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So there I was, setting all popups to contain a minimal width and height to keep users from resizing the popup and thus scrambling the whole layout. Most of our popups contain forms which are reached by clicking a button within the website.

But when I was changing the properties, my mind started bugging me with doubt. What if a user resizes the popup to read the text underneath? I know he or she is able to move the window. But they might be used to scaling.

Are there any best practices? Right now I am considering of not giving them the choice to resize, but is it the wise one?

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If you develop a layout that works for "all possible" ratios after scaling then it definitely improves the UX since it will enable the user to expand the window to see the entire content on a BIG message. But if you find that the layout easily collapses upon resizing then it's not a good approach since it will make your application look buggy and give a bad impression. – AndroidHustle Jul 19 '12 at 15:01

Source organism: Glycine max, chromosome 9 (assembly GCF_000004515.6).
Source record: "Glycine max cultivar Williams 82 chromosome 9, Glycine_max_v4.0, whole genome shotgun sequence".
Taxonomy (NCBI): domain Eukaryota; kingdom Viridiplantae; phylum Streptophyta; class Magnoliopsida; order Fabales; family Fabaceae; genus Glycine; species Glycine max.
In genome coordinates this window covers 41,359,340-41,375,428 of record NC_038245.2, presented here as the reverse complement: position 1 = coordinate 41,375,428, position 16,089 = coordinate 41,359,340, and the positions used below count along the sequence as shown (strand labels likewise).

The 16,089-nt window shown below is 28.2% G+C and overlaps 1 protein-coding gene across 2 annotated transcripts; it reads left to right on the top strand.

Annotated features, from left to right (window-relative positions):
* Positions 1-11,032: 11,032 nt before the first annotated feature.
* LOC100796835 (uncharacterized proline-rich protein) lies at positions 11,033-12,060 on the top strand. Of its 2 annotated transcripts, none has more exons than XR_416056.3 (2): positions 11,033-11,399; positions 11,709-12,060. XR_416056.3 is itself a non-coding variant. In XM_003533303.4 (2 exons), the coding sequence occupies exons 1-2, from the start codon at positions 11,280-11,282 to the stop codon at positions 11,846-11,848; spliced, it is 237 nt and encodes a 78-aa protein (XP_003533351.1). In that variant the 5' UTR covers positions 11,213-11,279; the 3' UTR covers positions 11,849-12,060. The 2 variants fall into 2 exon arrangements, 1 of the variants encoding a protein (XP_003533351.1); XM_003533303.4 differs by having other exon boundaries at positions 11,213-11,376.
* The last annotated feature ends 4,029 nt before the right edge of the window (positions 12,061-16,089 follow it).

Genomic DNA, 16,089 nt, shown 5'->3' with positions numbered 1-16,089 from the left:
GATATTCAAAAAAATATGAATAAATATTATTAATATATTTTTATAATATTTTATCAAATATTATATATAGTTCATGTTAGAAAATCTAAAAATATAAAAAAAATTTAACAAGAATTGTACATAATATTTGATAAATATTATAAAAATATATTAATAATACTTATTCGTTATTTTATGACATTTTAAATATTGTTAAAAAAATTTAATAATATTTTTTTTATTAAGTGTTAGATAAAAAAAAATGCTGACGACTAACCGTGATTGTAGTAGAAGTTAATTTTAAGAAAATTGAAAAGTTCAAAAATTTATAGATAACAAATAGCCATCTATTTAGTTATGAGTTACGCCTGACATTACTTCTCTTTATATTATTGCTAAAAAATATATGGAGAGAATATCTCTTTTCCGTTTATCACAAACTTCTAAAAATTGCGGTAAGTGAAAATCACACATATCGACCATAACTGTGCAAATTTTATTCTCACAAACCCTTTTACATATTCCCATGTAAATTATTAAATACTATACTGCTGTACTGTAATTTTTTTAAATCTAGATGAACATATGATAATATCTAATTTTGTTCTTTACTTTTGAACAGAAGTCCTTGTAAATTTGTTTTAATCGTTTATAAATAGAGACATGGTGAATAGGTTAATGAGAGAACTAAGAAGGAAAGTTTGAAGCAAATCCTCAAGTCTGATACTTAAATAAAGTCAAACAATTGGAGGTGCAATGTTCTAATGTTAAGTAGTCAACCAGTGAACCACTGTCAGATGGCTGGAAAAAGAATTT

up vote 1 down vote accepted

I'm currently working on a system which has a fullscreen map and uses dialogue windows floating above this to house content and forms.

When designing the system I had always planned to allow resizing and had started my mockups working this way, however, after some thought I removed this.

In my case I was having to make very specific layouts for each popup. The content has next to no repetition. After designing each one for the best UX I then had to re-work it and make it re-sizable. This was moving fields around and meant that any sort of user familiarity with field positions was lost due to the user's own actions.

I think the question you should ask yourself is; will the system within the window provide better or worse UX if it's resizable?

In my case the answer is worst so each dialogue is given a size which fits the content in most naturally and it stays that way. Users expect the windows to be resizable if they're used to windows OS as that encourages full screen, whereas I found mac users don't expect it as much as they're more used to having tiled windows.

Can you give us a hint towards the type of user this is aimed at? Is it trained staff or public? Also, how small are these popups?

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